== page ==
Minor lipid metabolic perturbations in the liver of Atlantic salmon (Salmo salar L.) caused by suboptimal dietary content of nutrients from fish oil.Fish Physiol Biochem. 2016 Oct; 42(5):1463-80.FP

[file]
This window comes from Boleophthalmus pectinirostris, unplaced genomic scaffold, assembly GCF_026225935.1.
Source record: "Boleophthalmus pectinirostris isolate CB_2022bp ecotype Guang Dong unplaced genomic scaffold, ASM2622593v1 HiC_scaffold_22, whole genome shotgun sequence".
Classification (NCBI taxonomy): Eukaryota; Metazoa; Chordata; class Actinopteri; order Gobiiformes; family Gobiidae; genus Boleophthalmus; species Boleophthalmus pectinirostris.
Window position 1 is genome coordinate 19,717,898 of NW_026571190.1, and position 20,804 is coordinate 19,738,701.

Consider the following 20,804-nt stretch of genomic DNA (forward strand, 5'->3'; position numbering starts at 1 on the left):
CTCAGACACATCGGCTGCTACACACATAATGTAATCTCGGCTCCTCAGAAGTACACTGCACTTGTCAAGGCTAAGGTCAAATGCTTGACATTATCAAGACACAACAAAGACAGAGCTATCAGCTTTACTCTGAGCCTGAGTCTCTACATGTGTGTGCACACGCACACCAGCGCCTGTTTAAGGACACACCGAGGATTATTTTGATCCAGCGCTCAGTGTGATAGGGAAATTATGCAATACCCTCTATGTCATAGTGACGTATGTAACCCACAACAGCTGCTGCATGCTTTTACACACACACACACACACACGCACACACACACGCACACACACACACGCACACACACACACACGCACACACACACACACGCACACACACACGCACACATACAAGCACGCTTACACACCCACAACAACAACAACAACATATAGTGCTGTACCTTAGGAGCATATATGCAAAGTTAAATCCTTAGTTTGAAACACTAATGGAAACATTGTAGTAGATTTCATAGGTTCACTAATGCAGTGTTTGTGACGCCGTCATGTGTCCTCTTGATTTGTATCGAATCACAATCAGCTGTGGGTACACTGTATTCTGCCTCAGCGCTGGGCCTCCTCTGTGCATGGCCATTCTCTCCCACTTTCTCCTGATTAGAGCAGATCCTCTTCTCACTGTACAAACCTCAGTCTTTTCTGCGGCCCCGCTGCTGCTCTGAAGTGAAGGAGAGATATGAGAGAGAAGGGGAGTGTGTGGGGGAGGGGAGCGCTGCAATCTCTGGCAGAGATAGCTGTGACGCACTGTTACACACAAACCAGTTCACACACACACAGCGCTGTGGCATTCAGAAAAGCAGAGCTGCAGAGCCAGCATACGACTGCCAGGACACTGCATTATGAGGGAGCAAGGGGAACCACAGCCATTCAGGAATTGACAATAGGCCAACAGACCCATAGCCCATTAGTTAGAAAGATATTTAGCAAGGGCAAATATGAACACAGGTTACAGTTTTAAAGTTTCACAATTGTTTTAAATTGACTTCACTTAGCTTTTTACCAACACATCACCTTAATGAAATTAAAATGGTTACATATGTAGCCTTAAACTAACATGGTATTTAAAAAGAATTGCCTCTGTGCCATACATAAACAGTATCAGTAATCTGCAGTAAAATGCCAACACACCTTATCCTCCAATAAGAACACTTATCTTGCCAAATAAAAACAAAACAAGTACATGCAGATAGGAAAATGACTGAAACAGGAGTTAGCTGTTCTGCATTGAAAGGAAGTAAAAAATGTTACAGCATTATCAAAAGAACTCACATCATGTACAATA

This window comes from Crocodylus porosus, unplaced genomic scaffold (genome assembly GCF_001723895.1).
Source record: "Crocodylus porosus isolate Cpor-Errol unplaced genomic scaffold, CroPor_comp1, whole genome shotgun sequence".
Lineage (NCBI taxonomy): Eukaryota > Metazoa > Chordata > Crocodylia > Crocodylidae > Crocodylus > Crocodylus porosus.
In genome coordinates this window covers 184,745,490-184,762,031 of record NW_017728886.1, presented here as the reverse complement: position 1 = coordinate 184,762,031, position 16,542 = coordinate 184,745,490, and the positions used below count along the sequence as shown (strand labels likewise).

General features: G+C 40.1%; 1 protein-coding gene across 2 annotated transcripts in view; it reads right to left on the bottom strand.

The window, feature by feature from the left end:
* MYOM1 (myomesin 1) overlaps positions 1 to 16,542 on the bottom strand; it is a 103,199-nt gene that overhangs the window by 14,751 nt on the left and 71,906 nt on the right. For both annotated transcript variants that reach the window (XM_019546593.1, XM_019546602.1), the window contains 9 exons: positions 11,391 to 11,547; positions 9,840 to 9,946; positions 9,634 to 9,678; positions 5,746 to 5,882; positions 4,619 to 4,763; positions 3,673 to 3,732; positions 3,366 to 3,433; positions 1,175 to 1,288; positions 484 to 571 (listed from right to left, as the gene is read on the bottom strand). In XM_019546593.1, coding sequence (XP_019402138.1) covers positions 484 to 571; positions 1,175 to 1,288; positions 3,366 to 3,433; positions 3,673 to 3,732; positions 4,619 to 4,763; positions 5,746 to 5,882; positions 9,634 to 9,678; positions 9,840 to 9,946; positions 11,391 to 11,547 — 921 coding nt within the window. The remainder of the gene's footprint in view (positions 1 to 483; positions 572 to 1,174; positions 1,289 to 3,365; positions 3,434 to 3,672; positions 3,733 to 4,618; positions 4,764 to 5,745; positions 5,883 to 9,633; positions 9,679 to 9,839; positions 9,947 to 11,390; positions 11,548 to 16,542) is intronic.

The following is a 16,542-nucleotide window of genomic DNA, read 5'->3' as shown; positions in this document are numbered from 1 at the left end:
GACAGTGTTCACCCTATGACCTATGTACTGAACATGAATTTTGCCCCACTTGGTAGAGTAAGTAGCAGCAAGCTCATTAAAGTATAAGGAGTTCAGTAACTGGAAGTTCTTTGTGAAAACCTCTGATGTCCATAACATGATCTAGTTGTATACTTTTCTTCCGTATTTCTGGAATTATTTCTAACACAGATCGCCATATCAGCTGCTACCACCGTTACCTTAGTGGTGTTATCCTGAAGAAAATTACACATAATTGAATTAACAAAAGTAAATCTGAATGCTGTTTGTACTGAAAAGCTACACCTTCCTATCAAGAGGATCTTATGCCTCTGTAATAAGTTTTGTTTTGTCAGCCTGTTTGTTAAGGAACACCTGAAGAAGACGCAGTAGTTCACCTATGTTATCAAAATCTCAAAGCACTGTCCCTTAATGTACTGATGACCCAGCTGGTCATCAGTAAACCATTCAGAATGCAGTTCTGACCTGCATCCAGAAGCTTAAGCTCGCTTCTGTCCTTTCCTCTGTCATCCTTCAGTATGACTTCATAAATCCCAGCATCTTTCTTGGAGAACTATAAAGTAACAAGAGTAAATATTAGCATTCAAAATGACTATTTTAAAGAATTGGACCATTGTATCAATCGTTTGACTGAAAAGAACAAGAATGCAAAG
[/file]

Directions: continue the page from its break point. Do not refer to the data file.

The present study was conducted to evaluate the effects on Atlantic salmon hepatic lipid metabolism when fed diets with increasing substitution of fish oil (FO) with a vegetable oil (VO) blend. Four diets with VOs replacing 100, 90, 79 and 65 % of the FO were fed for 5 months. The levels of eicosapentaenoic acid (EPA; 20:5n-3) and docosahexaenoic acid (DHA; 22:6n-3) in the experimental diets ranged from 1.3 to 7.4 % of fatty acids (FAs), while cholesterol levels ranged from 0.6 to 1.2 g kg(-1). In hepatocytes added [1-(14)C] α-linolenic acid (ALA, 18:3n-3), more ALA was desaturated and elongated to EPA and DHA in cells from fish fed 100 % VO, while in fish fed 65 % VO, ALA was elongated to eicosatrienoic acid (ETE; 20:3n-3), indicating reduced Δ6 desaturation activity. Despite increased desaturation activity and activation of the transcription factor Sp1 in fish fed 100 % VO, liver phospholipids contained less EPA and DHA compared with the 65 % VO group. The cholesterol levels in the liver of the 100 % VO group exceeded the levels in fish fed the 65 % VO diet, showing an inverse relationship between cholesterol intake and liver cholesterol content. For the phytosterols, levels in liver were generally low. The area as a proxy of volume of lipid droplets was significantly higher in salmon fed 100 % VO compared with salmon fed 65 % VO. In conclusion, the current study suggests that suboptimal dietary levels of cholesterol in combination with low levels of EPA and DHA (1.3 % of FAs) can result in minor metabolic perturbations in the liver of Atlantic salmon.